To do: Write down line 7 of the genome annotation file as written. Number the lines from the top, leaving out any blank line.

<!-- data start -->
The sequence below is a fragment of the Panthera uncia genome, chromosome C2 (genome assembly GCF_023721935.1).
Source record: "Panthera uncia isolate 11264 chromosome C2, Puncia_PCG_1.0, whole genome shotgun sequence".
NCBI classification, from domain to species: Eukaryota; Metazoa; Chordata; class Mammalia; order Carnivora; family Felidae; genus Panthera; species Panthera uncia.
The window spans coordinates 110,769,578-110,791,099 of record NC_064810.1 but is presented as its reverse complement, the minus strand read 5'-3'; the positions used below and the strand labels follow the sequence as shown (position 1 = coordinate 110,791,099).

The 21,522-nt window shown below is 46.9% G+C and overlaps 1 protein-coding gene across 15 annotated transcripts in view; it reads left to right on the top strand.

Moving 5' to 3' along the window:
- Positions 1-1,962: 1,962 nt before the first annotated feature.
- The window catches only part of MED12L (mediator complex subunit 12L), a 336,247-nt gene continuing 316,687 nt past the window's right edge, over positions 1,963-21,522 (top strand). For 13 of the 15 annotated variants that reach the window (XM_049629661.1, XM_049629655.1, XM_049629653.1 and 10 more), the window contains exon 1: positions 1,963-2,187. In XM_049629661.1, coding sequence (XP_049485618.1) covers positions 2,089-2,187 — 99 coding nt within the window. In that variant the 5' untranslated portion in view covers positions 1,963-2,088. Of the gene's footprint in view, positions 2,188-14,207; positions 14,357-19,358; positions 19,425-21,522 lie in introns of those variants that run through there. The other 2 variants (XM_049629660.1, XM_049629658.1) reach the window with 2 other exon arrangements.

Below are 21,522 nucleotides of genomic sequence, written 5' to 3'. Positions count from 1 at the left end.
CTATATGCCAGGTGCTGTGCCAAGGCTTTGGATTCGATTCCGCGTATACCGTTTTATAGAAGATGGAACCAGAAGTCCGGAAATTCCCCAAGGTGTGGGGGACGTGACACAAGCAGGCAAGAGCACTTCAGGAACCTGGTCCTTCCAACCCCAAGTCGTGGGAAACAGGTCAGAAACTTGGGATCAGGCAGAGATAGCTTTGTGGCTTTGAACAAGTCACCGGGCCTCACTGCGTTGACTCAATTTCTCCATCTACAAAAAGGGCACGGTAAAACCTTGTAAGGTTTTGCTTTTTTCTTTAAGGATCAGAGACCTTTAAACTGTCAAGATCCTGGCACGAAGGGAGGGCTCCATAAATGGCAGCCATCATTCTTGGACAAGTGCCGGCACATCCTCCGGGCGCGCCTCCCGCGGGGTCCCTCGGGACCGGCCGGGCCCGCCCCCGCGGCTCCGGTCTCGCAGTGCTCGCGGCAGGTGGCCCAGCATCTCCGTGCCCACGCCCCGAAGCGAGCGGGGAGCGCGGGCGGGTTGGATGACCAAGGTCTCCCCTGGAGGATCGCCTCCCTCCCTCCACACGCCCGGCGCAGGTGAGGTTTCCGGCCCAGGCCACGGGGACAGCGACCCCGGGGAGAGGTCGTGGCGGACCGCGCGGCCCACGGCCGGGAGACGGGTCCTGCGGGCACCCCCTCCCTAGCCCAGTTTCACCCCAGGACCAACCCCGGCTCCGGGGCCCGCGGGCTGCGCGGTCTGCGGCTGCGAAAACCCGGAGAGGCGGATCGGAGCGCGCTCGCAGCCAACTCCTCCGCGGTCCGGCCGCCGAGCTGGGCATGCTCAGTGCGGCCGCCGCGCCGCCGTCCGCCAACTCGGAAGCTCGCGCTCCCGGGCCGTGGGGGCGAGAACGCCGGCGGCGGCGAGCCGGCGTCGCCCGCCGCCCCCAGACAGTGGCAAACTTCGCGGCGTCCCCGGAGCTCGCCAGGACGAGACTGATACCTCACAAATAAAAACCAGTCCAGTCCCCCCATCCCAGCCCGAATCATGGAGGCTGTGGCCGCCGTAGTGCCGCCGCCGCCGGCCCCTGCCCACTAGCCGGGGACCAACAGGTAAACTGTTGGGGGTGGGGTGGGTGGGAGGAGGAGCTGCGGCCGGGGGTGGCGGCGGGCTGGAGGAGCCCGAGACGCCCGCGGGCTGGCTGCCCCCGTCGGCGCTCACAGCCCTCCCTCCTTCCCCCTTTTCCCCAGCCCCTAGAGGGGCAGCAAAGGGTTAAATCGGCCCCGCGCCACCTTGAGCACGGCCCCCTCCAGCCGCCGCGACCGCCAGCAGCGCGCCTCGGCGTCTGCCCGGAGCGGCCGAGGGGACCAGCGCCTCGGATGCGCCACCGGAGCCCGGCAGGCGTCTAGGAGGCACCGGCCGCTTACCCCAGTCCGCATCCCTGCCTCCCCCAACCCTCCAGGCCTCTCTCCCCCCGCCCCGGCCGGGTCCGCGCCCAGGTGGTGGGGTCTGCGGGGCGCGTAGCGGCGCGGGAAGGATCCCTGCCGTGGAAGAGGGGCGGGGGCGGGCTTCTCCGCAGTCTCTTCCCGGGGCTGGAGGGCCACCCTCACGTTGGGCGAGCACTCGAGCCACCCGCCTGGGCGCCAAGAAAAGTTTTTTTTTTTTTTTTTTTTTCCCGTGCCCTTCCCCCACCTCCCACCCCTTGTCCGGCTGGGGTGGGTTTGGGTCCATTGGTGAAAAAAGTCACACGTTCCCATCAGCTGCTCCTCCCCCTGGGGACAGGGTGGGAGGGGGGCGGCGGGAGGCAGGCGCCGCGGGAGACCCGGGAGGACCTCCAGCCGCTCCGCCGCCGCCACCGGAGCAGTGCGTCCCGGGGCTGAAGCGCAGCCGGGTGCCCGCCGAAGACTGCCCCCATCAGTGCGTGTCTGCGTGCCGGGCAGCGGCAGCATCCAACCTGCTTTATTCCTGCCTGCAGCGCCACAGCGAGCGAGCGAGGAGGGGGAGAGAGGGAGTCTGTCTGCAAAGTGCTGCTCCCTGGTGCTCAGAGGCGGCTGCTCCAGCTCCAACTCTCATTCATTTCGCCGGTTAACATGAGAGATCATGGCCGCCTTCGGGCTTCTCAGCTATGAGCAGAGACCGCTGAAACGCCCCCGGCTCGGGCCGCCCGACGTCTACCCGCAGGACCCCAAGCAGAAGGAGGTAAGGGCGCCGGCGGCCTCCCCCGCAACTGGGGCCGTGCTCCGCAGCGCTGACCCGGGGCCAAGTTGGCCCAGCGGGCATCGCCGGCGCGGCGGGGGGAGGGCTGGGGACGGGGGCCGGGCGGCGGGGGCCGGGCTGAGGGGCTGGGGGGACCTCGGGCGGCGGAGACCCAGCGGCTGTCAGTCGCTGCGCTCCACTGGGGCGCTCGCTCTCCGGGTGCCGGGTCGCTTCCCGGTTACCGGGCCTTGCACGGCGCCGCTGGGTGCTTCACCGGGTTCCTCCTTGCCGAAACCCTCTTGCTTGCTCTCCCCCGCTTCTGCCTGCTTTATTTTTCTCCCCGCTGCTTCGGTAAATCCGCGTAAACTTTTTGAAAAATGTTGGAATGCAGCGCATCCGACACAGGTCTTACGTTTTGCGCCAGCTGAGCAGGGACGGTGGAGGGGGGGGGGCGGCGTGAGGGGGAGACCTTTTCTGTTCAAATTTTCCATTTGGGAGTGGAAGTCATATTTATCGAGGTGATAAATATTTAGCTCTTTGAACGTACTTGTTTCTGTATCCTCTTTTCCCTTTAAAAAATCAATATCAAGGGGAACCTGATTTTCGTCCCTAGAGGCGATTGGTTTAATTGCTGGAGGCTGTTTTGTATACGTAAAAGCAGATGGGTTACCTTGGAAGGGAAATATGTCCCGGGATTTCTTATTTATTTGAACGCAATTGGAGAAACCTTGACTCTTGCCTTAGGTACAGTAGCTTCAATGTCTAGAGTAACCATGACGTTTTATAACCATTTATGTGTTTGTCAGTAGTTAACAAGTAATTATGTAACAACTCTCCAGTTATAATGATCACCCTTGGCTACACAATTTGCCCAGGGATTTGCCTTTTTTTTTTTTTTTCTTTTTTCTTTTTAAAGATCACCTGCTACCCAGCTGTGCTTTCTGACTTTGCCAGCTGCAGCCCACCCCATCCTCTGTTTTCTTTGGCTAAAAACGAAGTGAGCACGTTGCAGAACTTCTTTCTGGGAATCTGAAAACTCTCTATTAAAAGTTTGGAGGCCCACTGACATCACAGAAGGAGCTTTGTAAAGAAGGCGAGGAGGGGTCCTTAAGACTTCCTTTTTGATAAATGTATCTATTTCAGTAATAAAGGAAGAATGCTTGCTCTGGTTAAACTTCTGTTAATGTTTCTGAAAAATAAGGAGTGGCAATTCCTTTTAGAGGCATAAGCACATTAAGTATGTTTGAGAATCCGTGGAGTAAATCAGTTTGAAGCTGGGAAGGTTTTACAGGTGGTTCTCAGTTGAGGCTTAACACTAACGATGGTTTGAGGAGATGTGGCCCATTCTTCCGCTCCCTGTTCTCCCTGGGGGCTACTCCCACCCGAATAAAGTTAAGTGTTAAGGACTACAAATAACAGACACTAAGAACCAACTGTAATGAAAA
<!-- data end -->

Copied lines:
- Positions 1-1,962: 1,962 nt before the first annotated feature.